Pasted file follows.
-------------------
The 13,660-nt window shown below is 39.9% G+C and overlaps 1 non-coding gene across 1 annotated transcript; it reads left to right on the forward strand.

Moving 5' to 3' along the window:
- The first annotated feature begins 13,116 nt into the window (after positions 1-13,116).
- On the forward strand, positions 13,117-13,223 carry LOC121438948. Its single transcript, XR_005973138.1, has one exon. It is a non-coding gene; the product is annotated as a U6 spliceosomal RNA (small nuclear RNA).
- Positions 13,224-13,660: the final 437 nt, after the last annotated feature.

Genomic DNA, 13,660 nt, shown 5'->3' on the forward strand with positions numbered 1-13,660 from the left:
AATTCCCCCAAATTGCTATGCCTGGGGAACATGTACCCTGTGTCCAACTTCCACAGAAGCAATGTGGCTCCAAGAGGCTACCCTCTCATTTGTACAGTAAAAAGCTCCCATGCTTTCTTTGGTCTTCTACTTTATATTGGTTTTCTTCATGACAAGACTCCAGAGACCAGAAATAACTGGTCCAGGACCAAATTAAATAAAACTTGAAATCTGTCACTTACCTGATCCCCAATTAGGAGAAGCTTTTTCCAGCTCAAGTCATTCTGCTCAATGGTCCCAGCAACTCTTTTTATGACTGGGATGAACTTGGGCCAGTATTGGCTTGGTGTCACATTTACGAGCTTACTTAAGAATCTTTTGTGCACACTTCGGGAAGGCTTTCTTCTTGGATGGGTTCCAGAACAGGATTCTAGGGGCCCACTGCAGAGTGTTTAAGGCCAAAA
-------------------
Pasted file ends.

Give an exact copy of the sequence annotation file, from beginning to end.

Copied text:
The 13,660-nt window shown below is 39.9% G+C and overlaps 1 non-coding gene across 1 annotated transcript; it reads left to right on the forward strand.

Moving 5' to 3' along the window:
- The first annotated feature begins 13,116 nt into the window (after positions 1-13,116).
- On the forward strand, positions 13,117-13,223 carry LOC121438948. Its single transcript, XR_005973138.1, has one exon. It is a non-coding gene; the product is annotated as a U6 spliceosomal RNA (small nuclear RNA).
- Positions 13,224-13,660: the final 437 nt, after the last annotated feature.

Genomic DNA, 13,660 nt, shown 5'->3' on the forward strand with positions numbered 1-13,660 from the left:
AATTCCCCCAAATTGCTATGCCTGGGGAACATGTACCCTGTGTCCAACTTCCACAGAAGCAATGTGGCTCCAAGAGGCTACCCTCTCATTTGTACAGTAAAAAGCTCCCATGCTTTCTTTGGTCTTCTACTTTATATTGGTTTTCTTCATGACAAGACTCCAGAGACCAGAAATAACTGGTCCAGGACCAAATTAAATAAAACTTGAAATCTGTCACTTACCTGATCCCCAATTAGGAGAAGCTTTTTCCAGCTCAAGTCATTCTGCTCAATGGTCCCAGCAACTCTTTTTATGACTGGGATGAACTTGGGCCAGTATTGGCTTGGTGTCACATTTACGAGCTTACTTAAGAATCTTTTGTGCACACTTCGGGAAGGCTTTCTTCTTGGATGGGTTCCAGAACAGGATTCTAGGGGCCCACTGCAGAGTGTTTAAGGCCAAAA